The group of people that constitute the "Domany Lab" is highly heterogeneous and interdisciplinary. It consists of postdocs, Ph.D and M.Sc students, students on rotation, summer students (in the summer) and visiting students (all year around). They are distributed among all the scientific disciplines represented at the Weizmann Institute - biology, physics, computer-science/applied mathematics, and whatever discipline the students in the bioinformatics track consider themselves.  Even chemists stumble into the group every now and then.

The main research activity of the group is centered on trying to mine data from large-scale experiments in biology. The work ranges from development of mathematical methods, their implementation in algorithms, which are incorporated in user-friendly computational tools and these, finally, are applied to study biological data. 

These data come from collaborations with biologists and medical researchers at the Weizmann, elsewhere in Israel, in Europe and in the USA. We are mostly analyzing gene expression data obtained from DNA microarrays, but have also studied data from antigen arrays and are helping in the development of antigen chips.

The main problem area we study is that of cancer. The samples come mainly from various kinds of human tumors:  of the colon, breast, brain, prostate, skin and leukemia. The aim is to uncover different molecular mechanisms that cause cancer, look for the underlying transcriptional networks and to correlate gene expression profiles with diagnosis, prognosis and, possibly, predict effective therapy. We also study temporal variation of gene expression in cell lines that were subjected to a particular manipulation at some initial time (e.g. the transcriptional activity of p53 and p73, the effect of IL-6 on apoptotic pathways, the response of keratinocytes to UVB radiation). Recently we started several studies on stem cells - trying to characterize the processes that control their differentiation into cartilage and bone, and to identify the transcriptional characteristics of "stemness".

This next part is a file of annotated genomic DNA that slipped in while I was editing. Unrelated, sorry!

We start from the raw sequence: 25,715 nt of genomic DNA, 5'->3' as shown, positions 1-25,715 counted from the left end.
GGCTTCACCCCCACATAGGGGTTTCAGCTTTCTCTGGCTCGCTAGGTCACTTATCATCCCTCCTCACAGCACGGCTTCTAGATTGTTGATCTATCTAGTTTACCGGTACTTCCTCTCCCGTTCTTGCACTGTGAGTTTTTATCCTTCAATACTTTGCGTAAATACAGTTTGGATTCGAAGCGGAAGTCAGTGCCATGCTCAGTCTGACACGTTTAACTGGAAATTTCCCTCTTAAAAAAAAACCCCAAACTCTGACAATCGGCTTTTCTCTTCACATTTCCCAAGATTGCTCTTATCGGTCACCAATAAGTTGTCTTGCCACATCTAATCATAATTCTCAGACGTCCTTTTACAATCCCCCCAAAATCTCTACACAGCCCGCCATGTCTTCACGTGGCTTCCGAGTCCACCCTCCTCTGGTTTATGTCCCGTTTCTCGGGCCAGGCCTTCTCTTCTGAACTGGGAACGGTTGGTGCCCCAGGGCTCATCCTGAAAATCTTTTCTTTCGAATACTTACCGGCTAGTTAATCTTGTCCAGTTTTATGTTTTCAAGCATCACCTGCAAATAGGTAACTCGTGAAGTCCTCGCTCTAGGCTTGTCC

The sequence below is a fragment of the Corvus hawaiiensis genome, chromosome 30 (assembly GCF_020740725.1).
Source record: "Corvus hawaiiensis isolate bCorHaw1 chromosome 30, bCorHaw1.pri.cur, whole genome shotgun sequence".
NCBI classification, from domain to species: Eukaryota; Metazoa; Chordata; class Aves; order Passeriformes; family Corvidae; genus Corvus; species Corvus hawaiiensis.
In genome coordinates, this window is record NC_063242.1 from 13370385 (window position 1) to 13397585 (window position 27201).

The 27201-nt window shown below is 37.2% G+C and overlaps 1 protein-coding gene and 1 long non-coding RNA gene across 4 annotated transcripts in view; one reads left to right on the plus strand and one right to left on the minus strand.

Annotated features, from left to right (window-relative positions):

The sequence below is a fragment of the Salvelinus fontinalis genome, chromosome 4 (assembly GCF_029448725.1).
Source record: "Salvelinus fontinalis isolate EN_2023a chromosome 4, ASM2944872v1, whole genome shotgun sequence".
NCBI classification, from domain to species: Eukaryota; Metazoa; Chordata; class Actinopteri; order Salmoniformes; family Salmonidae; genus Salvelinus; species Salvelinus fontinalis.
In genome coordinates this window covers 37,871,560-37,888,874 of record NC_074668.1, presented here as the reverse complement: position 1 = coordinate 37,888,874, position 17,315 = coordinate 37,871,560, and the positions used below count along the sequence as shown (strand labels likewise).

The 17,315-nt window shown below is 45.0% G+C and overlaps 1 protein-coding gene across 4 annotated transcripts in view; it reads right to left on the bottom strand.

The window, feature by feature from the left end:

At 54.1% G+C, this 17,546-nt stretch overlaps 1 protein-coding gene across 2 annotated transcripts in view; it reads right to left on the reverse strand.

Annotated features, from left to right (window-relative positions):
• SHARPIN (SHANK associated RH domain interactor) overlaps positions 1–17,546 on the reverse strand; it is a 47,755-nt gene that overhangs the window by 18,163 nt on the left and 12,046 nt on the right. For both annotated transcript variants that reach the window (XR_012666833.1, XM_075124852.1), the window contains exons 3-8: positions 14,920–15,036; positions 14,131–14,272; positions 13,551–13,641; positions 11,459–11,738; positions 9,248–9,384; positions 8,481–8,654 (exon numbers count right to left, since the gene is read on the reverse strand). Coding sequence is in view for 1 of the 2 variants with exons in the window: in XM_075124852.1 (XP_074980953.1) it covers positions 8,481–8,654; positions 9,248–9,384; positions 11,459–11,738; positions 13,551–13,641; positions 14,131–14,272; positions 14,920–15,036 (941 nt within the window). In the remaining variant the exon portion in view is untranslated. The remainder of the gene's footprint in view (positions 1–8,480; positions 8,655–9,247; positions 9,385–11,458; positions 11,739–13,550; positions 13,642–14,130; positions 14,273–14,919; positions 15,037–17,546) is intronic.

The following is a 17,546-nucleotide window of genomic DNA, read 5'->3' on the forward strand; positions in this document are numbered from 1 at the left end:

Our studies of antigen chips aim at characterizing various diseases in terms of the immune response of the subjects’ sera to an array of antigens. We are also involved in structural classification of proteins, and hope, in the future, to bring these two subjects into contact.

The main tool of analysis we use is unsupervised, i.e. clustering. We introduced Coupled Two-Way Clustering, CTWC, an effective data mining method that zeroes in on small subgroups of genes and samples to extract partitions of samples and groups of genes with correlated expression profiles. CTWC uses a clustering method, called Super-Paramagnetic Clustering (SPC), which was introduced several years earlier, and is based on the physics of disordered granular ferromagnets. Our current algorithmic developments involve various extensions and improvements of our methodology; finding ways to optimize parameters used by the algorithms, to use partial, incomplete information about a subgroup of the samples or genes, and to find ways to integrate and fuse data from different sources in a controlled manner.

We are also using supervised methods of analysis, based on classical as well as more recently developed statistical methods. Attempts to combine powerful supervised classifiers with clustering are also under way, and we are developing algorithms to produce reliable estimates of the statistical significance of "hits" in searches for known transcription factor binding sequences.

Finally - excursions into the realm of statistical physics still occur, albeit sporadically. Analytical and numerical investigations of Potts models are driven mainly by algorithmic developments, but our work on self-averaging in disordered ferromagnets or the low temperature phases of spin glasses has no biological motivation. These studies are not the reason for our activity coming under the header of  "Computational Physics".  Rather, the reason is anachronistic - I am a physicist by training and my office is (for the time being) in the Physics building. Neither of these facts should be held against me.